Not to mention another maxim, "The lock you buy for your gate can only ever be as good as your gate." - big thing in local news here at any rate, apparently Lush got hacked and credit card details have been compromised. Sure, things may not screw up at your end, but once past... up further up the pipe... God knows.
Which is again what this article actually illustrates. I seen those before. They are pretty much undetectable if you don't inspect your kit. visually.
Nothing like a healthy dose of paranoia now and then, folks! Drink up. It's not too bitter and it'll be good for you.
This sort of situation is unlikely to be a problem in the future - there won't be the libraries.
However, if 'BigSociety' is to work then places like libraries (if there are any left) will need unpaid support workers like 'I.T. experts'.
The great unwashed will also need to go to the 'libraries' (local community support venues) to be able to do everything online as there will be no council or governement workers left.
Solution - get USB keyboard similar to library ones and swap them over - install small devices and pick up all the info you need via proximity transfer as you sit there wit your phone next to the keyboard.
Hardware key loggers? thing of the past.
No need for hardware keyloggers to be collected anymore to extract data since they can be purchased with integrated wireless transmitters.. so risk only exists for the fraudster on the initial connection of the keylogger. Of course, these keyloggers are more pricey but the cost/benefit is irrelevant if you get access to a few dozen credit card numbers or bank login details.
A number of banks (RBS, Halifax) will only let "such a person" open very restricted bank accounts. Restrictions include...
*) No credit facilities.
*) No credit cards
*) This is the relevant one - No Branch Counter Service, all transactions must be done online.
I don't really understand the reason for the last restriction, but yeah, they can't go into the branch, except to use the "drop-box" to deposit money, or the ATM to withdraw money. All other transactions have to be done online (or via an automated telephone system).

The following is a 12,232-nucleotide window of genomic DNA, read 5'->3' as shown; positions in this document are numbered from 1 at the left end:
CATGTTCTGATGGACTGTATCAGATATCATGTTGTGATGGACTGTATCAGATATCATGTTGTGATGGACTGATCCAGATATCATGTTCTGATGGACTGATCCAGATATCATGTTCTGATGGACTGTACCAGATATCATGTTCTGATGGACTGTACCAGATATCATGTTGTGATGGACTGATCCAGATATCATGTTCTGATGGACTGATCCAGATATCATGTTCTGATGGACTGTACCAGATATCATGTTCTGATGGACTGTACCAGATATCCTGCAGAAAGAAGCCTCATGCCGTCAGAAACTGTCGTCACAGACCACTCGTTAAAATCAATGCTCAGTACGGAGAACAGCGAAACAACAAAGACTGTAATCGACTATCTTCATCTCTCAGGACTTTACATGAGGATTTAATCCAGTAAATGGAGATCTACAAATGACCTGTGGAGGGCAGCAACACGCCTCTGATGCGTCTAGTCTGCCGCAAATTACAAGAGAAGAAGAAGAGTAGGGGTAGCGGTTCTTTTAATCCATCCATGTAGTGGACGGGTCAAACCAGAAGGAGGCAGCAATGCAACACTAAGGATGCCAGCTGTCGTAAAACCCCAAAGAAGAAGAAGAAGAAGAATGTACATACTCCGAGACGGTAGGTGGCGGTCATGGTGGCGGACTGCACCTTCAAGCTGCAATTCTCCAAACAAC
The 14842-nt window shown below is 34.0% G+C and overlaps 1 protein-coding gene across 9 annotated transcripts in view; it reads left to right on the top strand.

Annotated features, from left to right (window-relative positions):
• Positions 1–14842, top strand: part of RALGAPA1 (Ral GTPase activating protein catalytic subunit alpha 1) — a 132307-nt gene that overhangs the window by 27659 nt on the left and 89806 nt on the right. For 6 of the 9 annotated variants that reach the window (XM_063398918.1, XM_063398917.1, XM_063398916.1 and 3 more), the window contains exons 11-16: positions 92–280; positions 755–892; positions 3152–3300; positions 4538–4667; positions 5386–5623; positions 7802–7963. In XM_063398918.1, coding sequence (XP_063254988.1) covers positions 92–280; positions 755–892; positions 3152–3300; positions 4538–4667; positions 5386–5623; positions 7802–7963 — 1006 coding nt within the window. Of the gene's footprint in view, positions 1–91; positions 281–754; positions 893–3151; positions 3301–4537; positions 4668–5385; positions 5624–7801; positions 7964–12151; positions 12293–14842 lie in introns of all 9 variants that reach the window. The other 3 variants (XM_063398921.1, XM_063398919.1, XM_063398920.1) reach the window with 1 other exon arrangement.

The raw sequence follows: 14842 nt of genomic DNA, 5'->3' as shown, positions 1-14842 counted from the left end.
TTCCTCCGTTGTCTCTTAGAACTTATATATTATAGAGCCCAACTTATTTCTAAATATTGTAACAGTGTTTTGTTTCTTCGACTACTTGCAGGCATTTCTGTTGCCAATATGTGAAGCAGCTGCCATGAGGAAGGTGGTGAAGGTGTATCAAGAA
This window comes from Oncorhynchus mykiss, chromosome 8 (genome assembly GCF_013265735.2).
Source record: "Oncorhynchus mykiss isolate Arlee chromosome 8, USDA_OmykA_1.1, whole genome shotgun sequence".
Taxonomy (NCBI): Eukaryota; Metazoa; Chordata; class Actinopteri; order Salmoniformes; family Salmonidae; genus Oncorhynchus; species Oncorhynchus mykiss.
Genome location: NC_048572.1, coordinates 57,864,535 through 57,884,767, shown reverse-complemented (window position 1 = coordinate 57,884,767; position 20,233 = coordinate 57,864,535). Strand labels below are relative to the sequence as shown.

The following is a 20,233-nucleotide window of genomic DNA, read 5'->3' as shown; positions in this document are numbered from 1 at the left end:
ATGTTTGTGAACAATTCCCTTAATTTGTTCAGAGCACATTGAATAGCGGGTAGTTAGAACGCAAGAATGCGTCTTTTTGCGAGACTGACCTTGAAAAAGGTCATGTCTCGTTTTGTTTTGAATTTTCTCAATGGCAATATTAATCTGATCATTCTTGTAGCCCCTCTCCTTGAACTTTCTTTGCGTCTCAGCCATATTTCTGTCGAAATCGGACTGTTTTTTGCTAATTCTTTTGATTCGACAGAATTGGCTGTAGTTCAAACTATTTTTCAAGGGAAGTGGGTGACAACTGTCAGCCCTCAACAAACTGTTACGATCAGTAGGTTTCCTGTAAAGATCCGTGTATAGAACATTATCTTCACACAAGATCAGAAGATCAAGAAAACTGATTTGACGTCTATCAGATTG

Also these are the people who are most vulnerable to asshats stealing their funds with stunts like this, as they have little or no safety net.
The cynical might suggest it's a personal hygiene issue, but it's really just a matter of keeping costs down and not impinging on the service provided for paying customers. I think it's great that people now have what amounts to the right to hold a bank account, even if it was only introduced as a cost cutting measure by the DWP or whatever they're called this week.
My dear Allan, not that I want to start a relationship or anything but you've got be careful as many seem to take things too literally in here.
>Also these are the people who are most vulnerable
Don't you understand, we are for more tech savvy, probably more financially secure and definitely more full of ourselves than these sort of people so we don't give a toss. We just sneer and look down at them and make enlightened comments as to their sorry state.
Please, get with the program
Interesting question for the tax payers of GMC, if accounts are broken into as a result of secuirty breaches at these libraries, who is picking up the liability bill?
The hacker who is never traced,
or the council?
Question is, did the council take "reasonable" measures to ensure the security of the machines, and/or post warnings that these are public machines, and hence would advise against use for personal or financial transactions?
I'll have to look this up but I'm not convinced a virtual keyboard is completely safe...
I have however, seen some online games where you have an option of using a virtual keyboard built into the game client itself, to log in, where the layout of the keyboard is completely randomly regenerated for _every_ keystroke, just presumably to foil mouse loggers, so these guys must have presumably been worried enough.
"Interesting question for the tax payers of GMC, if accounts are broken into as a result of secuirty breaches at these libraries, who is picking up the liability bill?"
Not *that* interesting for GMC taxpayers, indeed I don't think they will even give a shit, seeing as these libraries are run by Cheshire East Council, not GMC.